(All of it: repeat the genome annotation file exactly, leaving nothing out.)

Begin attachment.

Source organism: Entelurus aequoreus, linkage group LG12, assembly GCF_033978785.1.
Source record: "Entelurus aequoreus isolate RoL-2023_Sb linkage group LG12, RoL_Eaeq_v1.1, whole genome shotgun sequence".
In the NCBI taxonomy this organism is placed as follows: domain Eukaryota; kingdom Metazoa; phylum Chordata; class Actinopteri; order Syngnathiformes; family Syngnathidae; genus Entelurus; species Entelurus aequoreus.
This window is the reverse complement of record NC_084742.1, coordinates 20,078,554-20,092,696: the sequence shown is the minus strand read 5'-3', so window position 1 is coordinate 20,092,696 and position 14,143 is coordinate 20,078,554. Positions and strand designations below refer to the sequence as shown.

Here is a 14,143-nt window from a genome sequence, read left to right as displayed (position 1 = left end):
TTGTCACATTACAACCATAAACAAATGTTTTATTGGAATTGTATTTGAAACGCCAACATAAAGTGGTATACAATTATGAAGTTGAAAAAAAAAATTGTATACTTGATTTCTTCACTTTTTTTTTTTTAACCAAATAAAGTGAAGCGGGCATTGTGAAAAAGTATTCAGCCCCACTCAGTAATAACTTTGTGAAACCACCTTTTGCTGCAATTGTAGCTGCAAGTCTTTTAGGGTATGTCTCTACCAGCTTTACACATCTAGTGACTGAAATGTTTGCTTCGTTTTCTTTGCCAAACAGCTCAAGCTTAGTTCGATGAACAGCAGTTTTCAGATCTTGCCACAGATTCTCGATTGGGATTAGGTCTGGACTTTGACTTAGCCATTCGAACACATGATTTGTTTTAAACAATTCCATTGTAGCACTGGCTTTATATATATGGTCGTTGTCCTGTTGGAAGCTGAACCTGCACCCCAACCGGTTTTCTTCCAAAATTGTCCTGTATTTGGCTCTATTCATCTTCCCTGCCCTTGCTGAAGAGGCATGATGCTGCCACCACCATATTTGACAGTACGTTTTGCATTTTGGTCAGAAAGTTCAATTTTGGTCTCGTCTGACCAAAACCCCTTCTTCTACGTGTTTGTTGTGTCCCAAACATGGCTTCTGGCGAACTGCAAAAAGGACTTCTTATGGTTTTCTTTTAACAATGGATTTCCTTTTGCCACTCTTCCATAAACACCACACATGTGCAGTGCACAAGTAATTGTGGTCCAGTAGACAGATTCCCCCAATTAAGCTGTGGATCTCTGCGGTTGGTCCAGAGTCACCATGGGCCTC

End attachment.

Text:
Source organism: Entelurus aequoreus, linkage group LG12, assembly GCF_033978785.1.
Source record: "Entelurus aequoreus isolate RoL-2023_Sb linkage group LG12, RoL_Eaeq_v1.1, whole genome shotgun sequence".
In the NCBI taxonomy this organism is placed as follows: domain Eukaryota; kingdom Metazoa; phylum Chordata; class Actinopteri; order Syngnathiformes; family Syngnathidae; genus Entelurus; species Entelurus aequoreus.
This window is the reverse complement of record NC_084742.1, coordinates 20,078,554-20,092,696: the sequence shown is the minus strand read 5'-3', so window position 1 is coordinate 20,092,696 and position 14,143 is coordinate 20,078,554. Positions and strand designations below refer to the sequence as shown.

Here is a 14,143-nt window from a genome sequence, read left to right as displayed (position 1 = left end):
TTGTCACATTACAACCATAAACAAATGTTTTATTGGAATTGTATTTGAAACGCCAACATAAAGTGGTATACAATTATGAAGTTGAAAAAAAAAATTGTATACTTGATTTCTTCACTTTTTTTTTTTTAACCAAATAAAGTGAAGCGGGCATTGTGAAAAAGTATTCAGCCCCACTCAGTAATAACTTTGTGAAACCACCTTTTGCTGCAATTGTAGCTGCAAGTCTTTTAGGGTATGTCTCTACCAGCTTTACACATCTAGTGACTGAAATGTTTGCTTCGTTTTCTTTGCCAAACAGCTCAAGCTTAGTTCGATGAACAGCAGTTTTCAGATCTTGCCACAGATTCTCGATTGGGATTAGGTCTGGACTTTGACTTAGCCATTCGAACACATGATTTGTTTTAAACAATTCCATTGTAGCACTGGCTTTATATATATGGTCGTTGTCCTGTTGGAAGCTGAACCTGCACCCCAACCGGTTTTCTTCCAAAATTGTCCTGTATTTGGCTCTATTCATCTTCCCTGCCCTTGCTGAAGAGGCATGATGCTGCCACCACCATATTTGACAGTACGTTTTGCATTTTGGTCAGAAAGTTCAATTTTGGTCTCGTCTGACCAAAACCCCTTCTTCTACGTGTTTGTTGTGTCCCAAACATGGCTTCTGGCGAACTGCAAAAAGGACTTCTTATGGTTTTCTTTTAACAATGGATTTCCTTTTGCCACTCTTCCATAAACACCACACATGTGCAGTGCACAAGTAATTGTGGTCCAGTAGACAGATTCCCCCAATTAAGCTGTGGATCTCTGCGGTTGGTCCAGAGTCACCATGGGCCTC